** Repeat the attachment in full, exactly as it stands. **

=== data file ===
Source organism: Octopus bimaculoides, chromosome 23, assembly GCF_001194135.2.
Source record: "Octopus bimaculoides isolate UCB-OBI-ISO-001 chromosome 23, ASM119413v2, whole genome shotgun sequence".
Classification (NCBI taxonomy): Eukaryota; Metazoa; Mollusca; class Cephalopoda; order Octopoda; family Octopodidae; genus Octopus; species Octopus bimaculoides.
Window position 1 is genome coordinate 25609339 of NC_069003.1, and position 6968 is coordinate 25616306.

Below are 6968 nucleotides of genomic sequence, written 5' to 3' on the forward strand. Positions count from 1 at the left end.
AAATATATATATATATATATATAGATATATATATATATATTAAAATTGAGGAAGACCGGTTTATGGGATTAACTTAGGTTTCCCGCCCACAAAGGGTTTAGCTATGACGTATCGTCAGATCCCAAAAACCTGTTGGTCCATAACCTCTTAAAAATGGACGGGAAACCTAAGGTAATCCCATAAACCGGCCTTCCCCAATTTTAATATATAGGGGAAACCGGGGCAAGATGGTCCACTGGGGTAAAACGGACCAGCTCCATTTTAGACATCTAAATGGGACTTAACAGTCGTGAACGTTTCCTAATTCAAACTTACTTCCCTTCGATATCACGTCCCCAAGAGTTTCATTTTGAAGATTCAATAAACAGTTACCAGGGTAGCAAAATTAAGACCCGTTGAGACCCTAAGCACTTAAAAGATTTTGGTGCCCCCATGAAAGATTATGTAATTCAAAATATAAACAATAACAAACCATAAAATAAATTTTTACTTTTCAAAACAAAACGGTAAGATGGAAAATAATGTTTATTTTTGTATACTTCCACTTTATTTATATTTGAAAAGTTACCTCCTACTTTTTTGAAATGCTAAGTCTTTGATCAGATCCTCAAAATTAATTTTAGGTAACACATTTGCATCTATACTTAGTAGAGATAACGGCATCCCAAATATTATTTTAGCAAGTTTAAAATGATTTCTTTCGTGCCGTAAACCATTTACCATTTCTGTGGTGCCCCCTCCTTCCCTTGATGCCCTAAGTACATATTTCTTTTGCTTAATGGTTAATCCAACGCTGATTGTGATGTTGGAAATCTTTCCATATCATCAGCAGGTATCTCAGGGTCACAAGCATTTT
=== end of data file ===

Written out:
Source organism: Octopus bimaculoides, chromosome 23, assembly GCF_001194135.2.
Source record: "Octopus bimaculoides isolate UCB-OBI-ISO-001 chromosome 23, ASM119413v2, whole genome shotgun sequence".
Classification (NCBI taxonomy): Eukaryota; Metazoa; Mollusca; class Cephalopoda; order Octopoda; family Octopodidae; genus Octopus; species Octopus bimaculoides.
Window position 1 is genome coordinate 25609339 of NC_069003.1, and position 6968 is coordinate 25616306.

Below are 6968 nucleotides of genomic sequence, written 5' to 3' on the forward strand. Positions count from 1 at the left end.
AAATATATATATATATATATATAGATATATATATATATATTAAAATTGAGGAAGACCGGTTTATGGGATTAACTTAGGTTTCCCGCCCACAAAGGGTTTAGCTATGACGTATCGTCAGATCCCAAAAACCTGTTGGTCCATAACCTCTTAAAAATGGACGGGAAACCTAAGGTAATCCCATAAACCGGCCTTCCCCAATTTTAATATATAGGGGAAACCGGGGCAAGATGGTCCACTGGGGTAAAACGGACCAGCTCCATTTTAGACATCTAAATGGGACTTAACAGTCGTGAACGTTTCCTAATTCAAACTTACTTCCCTTCGATATCACGTCCCCAAGAGTTTCATTTTGAAGATTCAATAAACAGTTACCAGGGTAGCAAAATTAAGACCCGTTGAGACCCTAAGCACTTAAAAGATTTTGGTGCCCCCATGAAAGATTATGTAATTCAAAATATAAACAATAACAAACCATAAAATAAATTTTTACTTTTCAAAACAAAACGGTAAGATGGAAAATAATGTTTATTTTTGTATACTTCCACTTTATTTATATTTGAAAAGTTACCTCCTACTTTTTTGAAATGCTAAGTCTTTGATCAGATCCTCAAAATTAATTTTAGGTAACACATTTGCATCTATACTTAGTAGAGATAACGGCATCCCAAATATTATTTTAGCAAGTTTAAAATGATTTCTTTCGTGCCGTAAACCATTTACCATTTCTGTGGTGCCCCCTCCTTCCCTTGATGCCCTAAGTACATATTTCTTTTGCTTAATGGTTAATCCAACGCTGATTGTGATGTTGGAAATCTTTCCATATCATCAGCAGGTATCTCAGGGTCACAAGCATTTT